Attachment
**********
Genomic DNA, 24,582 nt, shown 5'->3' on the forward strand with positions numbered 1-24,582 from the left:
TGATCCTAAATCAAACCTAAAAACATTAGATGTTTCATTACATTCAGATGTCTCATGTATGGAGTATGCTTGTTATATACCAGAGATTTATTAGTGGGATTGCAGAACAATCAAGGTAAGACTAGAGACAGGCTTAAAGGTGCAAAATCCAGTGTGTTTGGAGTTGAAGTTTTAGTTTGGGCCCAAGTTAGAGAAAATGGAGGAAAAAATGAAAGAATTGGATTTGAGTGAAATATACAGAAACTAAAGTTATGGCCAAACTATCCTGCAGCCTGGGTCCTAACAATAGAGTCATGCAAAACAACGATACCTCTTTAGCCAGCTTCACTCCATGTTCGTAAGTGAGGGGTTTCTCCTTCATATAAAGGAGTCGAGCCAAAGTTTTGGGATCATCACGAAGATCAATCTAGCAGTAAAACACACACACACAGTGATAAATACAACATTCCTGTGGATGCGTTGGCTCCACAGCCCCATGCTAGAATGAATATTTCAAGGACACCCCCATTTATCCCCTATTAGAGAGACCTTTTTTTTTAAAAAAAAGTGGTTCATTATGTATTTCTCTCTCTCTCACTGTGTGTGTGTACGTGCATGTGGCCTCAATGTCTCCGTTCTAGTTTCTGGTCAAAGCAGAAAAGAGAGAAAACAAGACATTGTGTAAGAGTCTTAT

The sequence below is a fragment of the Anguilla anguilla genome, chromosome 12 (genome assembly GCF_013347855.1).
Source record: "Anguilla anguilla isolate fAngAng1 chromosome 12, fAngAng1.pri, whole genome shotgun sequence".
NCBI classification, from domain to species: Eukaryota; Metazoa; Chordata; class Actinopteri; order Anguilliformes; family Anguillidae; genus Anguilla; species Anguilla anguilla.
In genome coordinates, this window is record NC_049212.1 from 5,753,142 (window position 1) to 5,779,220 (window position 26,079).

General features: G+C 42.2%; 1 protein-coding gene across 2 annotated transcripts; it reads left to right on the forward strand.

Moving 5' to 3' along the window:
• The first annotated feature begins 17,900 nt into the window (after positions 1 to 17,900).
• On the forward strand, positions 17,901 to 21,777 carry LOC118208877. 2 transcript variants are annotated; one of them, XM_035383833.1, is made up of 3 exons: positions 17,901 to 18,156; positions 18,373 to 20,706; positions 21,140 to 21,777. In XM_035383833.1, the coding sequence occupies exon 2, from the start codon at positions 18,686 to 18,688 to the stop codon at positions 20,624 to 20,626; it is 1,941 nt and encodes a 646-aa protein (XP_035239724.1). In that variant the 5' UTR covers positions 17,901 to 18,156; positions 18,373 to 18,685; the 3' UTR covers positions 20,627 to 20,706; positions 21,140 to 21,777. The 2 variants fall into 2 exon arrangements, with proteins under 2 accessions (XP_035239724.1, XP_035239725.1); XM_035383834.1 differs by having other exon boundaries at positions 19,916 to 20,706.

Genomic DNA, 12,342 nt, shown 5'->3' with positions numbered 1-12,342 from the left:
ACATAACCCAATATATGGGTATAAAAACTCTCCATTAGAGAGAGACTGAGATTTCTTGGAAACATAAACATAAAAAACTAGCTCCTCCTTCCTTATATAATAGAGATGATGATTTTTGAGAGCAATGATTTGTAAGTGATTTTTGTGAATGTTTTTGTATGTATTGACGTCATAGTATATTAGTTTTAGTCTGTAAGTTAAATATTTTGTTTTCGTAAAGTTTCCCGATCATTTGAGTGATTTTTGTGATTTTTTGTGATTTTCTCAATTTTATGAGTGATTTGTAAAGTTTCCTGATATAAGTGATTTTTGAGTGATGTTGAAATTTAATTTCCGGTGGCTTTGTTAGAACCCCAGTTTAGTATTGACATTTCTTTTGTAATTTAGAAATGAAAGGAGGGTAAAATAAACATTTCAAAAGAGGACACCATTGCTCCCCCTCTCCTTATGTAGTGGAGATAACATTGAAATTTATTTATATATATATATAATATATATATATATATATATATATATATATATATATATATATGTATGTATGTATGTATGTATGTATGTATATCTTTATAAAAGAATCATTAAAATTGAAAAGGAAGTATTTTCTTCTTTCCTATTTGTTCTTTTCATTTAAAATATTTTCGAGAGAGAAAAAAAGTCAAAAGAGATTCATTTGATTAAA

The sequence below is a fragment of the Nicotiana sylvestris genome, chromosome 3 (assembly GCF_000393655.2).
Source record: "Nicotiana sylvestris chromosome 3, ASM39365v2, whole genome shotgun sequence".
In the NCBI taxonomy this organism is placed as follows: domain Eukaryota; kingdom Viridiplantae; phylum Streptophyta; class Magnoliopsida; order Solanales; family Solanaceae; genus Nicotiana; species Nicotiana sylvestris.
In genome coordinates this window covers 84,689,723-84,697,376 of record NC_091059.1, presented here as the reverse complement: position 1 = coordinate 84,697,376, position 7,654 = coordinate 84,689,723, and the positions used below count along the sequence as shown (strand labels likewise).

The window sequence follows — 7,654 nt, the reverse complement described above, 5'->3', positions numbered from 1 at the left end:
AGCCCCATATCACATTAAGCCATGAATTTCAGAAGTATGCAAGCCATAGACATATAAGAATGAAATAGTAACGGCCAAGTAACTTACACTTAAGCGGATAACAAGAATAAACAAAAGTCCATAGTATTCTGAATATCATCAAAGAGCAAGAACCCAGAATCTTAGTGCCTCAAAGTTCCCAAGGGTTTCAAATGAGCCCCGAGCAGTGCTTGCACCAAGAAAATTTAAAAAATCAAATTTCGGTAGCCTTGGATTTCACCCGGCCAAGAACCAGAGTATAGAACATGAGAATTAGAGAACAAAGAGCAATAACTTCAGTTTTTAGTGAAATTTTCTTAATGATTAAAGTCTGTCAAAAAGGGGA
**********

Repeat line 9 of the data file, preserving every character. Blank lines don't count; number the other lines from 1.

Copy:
• The first annotated feature begins 17,900 nt into the window (after positions 1 to 17,900).